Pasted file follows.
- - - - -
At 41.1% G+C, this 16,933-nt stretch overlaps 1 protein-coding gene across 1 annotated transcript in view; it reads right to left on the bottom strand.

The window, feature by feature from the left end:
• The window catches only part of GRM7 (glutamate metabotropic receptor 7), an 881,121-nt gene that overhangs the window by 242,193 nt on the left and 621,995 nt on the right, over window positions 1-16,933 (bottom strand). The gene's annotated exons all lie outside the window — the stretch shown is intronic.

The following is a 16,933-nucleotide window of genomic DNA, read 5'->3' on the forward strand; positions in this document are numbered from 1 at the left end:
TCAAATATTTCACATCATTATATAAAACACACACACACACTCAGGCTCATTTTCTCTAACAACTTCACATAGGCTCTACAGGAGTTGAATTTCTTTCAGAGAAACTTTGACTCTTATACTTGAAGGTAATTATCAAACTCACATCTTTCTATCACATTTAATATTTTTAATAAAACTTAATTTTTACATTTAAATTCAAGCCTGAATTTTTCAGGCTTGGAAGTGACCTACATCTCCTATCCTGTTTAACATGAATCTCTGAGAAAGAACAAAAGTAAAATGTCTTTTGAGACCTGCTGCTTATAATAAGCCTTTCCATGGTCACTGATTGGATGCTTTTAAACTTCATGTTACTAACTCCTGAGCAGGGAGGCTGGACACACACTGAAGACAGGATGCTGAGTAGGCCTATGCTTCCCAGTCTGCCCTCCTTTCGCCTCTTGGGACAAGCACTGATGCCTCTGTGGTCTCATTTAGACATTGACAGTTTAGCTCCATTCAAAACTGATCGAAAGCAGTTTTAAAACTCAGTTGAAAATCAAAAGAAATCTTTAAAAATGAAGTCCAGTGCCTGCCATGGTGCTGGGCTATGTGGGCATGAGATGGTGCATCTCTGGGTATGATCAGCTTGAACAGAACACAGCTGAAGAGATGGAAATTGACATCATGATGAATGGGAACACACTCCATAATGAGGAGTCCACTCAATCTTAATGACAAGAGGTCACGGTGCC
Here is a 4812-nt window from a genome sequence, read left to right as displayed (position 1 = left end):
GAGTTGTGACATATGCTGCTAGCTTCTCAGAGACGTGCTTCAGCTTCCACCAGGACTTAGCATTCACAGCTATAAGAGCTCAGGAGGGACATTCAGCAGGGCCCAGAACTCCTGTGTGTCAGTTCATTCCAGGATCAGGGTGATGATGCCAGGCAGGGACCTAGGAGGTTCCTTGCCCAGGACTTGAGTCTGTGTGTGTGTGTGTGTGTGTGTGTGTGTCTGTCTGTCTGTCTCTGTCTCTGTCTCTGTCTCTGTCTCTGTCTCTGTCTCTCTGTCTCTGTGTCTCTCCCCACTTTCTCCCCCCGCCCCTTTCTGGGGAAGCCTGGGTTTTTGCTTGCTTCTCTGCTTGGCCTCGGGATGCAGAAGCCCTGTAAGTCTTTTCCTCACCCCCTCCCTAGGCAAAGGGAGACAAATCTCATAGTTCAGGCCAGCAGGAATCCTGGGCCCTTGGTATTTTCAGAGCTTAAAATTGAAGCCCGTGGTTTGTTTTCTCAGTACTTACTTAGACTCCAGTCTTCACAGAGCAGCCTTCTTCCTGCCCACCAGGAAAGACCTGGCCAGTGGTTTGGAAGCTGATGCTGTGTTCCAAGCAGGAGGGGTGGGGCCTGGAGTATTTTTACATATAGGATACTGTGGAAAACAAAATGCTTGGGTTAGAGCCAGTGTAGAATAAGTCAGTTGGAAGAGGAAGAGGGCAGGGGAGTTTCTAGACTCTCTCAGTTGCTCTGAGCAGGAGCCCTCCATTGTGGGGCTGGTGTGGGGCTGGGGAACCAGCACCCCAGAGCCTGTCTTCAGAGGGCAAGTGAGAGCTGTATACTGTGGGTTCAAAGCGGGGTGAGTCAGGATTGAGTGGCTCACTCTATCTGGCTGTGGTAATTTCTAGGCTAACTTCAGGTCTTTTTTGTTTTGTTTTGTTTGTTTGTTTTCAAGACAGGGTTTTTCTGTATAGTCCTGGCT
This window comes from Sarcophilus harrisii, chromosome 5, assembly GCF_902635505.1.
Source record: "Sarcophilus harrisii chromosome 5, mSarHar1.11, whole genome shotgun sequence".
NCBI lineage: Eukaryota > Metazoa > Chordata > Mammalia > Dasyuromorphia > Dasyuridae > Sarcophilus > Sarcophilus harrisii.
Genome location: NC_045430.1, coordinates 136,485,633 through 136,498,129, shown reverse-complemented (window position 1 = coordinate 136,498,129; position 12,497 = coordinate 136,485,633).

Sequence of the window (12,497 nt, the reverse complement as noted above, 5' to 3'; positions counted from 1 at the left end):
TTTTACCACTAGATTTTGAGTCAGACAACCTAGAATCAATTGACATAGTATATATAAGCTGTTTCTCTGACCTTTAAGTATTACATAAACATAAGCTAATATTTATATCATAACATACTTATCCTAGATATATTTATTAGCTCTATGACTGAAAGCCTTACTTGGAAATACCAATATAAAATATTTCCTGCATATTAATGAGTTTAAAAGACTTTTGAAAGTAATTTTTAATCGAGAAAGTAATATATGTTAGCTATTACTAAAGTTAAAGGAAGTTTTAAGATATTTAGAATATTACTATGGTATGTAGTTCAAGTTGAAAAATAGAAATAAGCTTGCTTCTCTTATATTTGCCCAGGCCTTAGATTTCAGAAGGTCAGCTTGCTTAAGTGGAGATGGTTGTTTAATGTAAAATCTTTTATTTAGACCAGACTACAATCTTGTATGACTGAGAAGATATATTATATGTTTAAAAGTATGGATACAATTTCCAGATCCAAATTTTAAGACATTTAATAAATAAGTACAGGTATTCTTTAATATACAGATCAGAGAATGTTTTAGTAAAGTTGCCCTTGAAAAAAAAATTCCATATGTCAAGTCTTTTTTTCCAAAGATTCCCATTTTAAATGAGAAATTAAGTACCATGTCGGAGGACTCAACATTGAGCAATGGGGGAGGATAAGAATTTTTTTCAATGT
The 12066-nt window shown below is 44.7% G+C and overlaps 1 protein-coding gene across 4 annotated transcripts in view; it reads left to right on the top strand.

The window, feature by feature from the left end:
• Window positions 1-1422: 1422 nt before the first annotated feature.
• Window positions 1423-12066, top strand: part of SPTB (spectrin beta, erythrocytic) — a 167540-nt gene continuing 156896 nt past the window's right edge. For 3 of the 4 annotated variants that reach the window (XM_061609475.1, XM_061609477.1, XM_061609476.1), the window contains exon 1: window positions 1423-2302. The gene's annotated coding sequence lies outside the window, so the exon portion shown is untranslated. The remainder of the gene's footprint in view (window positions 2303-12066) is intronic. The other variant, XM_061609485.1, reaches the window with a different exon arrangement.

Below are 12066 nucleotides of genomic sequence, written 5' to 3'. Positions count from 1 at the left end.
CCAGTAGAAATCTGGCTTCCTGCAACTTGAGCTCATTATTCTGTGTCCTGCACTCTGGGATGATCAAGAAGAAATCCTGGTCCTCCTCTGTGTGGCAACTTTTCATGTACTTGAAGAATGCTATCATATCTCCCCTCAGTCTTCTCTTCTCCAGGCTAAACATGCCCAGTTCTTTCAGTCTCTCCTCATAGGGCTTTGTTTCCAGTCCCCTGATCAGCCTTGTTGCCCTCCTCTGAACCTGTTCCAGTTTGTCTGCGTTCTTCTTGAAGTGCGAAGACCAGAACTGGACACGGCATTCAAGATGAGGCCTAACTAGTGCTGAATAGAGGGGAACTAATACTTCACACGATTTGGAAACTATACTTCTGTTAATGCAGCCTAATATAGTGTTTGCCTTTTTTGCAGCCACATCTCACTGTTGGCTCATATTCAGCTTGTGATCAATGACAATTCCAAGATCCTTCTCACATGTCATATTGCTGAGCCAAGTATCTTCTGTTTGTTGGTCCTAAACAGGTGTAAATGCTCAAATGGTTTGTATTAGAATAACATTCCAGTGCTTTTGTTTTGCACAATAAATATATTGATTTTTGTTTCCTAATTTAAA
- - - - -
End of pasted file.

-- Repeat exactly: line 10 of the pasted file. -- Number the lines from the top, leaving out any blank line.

NCBI lineage: Eukaryota > Metazoa > Chordata > Mammalia > Dasyuromorphia > Dasyuridae > Sarcophilus > Sarcophilus harrisii.